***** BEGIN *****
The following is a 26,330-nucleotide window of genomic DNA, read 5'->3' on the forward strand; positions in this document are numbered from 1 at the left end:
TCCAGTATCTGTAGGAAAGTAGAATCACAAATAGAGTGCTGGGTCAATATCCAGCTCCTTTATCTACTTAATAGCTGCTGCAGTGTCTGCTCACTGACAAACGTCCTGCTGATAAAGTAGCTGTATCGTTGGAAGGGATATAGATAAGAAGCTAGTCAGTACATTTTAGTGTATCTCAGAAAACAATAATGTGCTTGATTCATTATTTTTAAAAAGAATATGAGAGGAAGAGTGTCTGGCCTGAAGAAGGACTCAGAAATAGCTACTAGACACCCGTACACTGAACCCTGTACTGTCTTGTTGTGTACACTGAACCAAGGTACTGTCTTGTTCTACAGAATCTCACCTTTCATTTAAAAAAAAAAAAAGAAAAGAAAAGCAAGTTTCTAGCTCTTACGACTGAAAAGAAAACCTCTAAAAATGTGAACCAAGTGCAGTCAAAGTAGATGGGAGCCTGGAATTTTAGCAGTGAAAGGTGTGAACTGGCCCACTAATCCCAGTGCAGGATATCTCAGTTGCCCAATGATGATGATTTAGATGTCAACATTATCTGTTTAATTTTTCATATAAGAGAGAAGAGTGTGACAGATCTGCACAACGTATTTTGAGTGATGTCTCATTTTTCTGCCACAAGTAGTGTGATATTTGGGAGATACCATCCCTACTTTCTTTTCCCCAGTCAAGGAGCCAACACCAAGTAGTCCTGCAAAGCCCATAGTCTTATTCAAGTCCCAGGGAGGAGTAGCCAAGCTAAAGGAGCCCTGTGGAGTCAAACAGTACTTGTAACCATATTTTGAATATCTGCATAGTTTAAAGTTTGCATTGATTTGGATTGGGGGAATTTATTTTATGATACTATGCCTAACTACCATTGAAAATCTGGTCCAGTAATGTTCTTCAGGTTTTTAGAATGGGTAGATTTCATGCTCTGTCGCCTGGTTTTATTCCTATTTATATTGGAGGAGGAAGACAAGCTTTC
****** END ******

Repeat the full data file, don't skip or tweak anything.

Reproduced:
The following is a 26,330-nucleotide window of genomic DNA, read 5'->3' on the forward strand; positions in this document are numbered from 1 at the left end:
TCCAGTATCTGTAGGAAAGTAGAATCACAAATAGAGTGCTGGGTCAATATCCAGCTCCTTTATCTACTTAATAGCTGCTGCAGTGTCTGCTCACTGACAAACGTCCTGCTGATAAAGTAGCTGTATCGTTGGAAGGGATATAGATAAGAAGCTAGTCAGTACATTTTAGTGTATCTCAGAAAACAATAATGTGCTTGATTCATTATTTTTAAAAAGAATATGAGAGGAAGAGTGTCTGGCCTGAAGAAGGACTCAGAAATAGCTACTAGACACCCGTACACTGAACCCTGTACTGTCTTGTTGTGTACACTGAACCAAGGTACTGTCTTGTTCTACAGAATCTCACCTTTCATTTAAAAAAAAAAAAAGAAAAGAAAAGCAAGTTTCTAGCTCTTACGACTGAAAAGAAAACCTCTAAAAATGTGAACCAAGTGCAGTCAAAGTAGATGGGAGCCTGGAATTTTAGCAGTGAAAGGTGTGAACTGGCCCACTAATCCCAGTGCAGGATATCTCAGTTGCCCAATGATGATGATTTAGATGTCAACATTATCTGTTTAATTTTTCATATAAGAGAGAAGAGTGTGACAGATCTGCACAACGTATTTTGAGTGATGTCTCATTTTTCTGCCACAAGTAGTGTGATATTTGGGAGATACCATCCCTACTTTCTTTTCCCCAGTCAAGGAGCCAACACCAAGTAGTCCTGCAAAGCCCATAGTCTTATTCAAGTCCCAGGGAGGAGTAGCCAAGCTAAAGGAGCCCTGTGGAGTCAAACAGTACTTGTAACCATATTTTGAATATCTGCATAGTTTAAAGTTTGCATTGATTTGGATTGGGGGAATTTATTTTATGATACTATGCCTAACTACCATTGAAAATCTGGTCCAGTAATGTTCTTCAGGTTTTTAGAATGGGTAGATTTCATGCTCTGTCGCCTGGTTTTATTCCTATTTATATTGGAGGAGGAAGACAAGCTTTC